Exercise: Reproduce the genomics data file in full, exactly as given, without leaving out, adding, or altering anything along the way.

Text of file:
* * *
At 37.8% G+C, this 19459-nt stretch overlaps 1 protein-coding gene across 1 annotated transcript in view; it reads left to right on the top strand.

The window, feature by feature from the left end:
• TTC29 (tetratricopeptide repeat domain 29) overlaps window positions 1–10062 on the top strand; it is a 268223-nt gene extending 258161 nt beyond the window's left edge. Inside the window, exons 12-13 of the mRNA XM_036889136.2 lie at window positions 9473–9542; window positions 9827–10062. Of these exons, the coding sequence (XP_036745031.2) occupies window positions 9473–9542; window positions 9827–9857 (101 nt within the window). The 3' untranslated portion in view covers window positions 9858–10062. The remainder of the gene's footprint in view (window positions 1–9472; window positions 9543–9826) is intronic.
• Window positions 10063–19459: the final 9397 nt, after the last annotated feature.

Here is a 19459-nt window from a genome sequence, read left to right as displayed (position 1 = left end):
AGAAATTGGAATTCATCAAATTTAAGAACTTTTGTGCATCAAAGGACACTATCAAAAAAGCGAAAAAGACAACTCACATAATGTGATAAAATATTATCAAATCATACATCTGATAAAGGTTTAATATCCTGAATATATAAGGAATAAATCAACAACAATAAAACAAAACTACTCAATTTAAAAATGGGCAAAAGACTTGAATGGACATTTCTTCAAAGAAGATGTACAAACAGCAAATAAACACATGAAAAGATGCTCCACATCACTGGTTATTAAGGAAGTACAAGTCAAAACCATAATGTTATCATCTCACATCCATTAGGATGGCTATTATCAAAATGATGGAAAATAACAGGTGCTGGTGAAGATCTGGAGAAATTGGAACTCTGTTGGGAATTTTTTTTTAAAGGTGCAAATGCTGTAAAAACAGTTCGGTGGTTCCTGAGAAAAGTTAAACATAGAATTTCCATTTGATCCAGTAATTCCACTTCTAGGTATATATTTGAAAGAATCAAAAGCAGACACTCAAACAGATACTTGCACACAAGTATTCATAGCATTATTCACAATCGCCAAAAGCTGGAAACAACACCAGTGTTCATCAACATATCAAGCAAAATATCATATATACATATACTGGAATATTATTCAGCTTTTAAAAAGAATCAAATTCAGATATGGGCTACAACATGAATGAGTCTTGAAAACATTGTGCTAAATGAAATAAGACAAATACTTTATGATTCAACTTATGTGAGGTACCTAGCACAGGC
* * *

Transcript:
At 37.8% G+C, this 19459-nt stretch overlaps 1 protein-coding gene across 1 annotated transcript in view; it reads left to right on the top strand.

The window, feature by feature from the left end:
• TTC29 (tetratricopeptide repeat domain 29) overlaps window positions 1–10062 on the top strand; it is a 268223-nt gene extending 258161 nt beyond the window's left edge. Inside the window, exons 12-13 of the mRNA XM_036889136.2 lie at window positions 9473–9542; window positions 9827–10062. Of these exons, the coding sequence (XP_036745031.2) occupies window positions 9473–9542; window positions 9827–9857 (101 nt within the window). The 3' untranslated portion in view covers window positions 9858–10062. The remainder of the gene's footprint in view (window positions 1–9472; window positions 9543–9826) is intronic.
• Window positions 10063–19459: the final 9397 nt, after the last annotated feature.

Here is a 19459-nt window from a genome sequence, read left to right as displayed (position 1 = left end):
AGAAATTGGAATTCATCAAATTTAAGAACTTTTGTGCATCAAAGGACACTATCAAAAAAGCGAAAAAGACAACTCACATAATGTGATAAAATATTATCAAATCATACATCTGATAAAGGTTTAATATCCTGAATATATAAGGAATAAATCAACAACAATAAAACAAAACTACTCAATTTAAAAATGGGCAAAAGACTTGAATGGACATTTCTTCAAAGAAGATGTACAAACAGCAAATAAACACATGAAAAGATGCTCCACATCACTGGTTATTAAGGAAGTACAAGTCAAAACCATAATGTTATCATCTCACATCCATTAGGATGGCTATTATCAAAATGATGGAAAATAACAGGTGCTGGTGAAGATCTGGAGAAATTGGAACTCTGTTGGGAATTTTTTTTTAAAGGTGCAAATGCTGTAAAAACAGTTCGGTGGTTCCTGAGAAAAGTTAAACATAGAATTTCCATTTGATCCAGTAATTCCACTTCTAGGTATATATTTGAAAGAATCAAAAGCAGACACTCAAACAGATACTTGCACACAAGTATTCATAGCATTATTCACAATCGCCAAAAGCTGGAAACAACACCAGTGTTCATCAACATATCAAGCAAAATATCATATATACATATACTGGAATATTATTCAGCTTTTAAAAAGAATCAAATTCAGATATGGGCTACAACATGAATGAGTCTTGAAAACATTGTGCTAAATGAAATAAGACAAATACTTTATGATTCAACTTATGTGAGGTACCTAGCACAGGC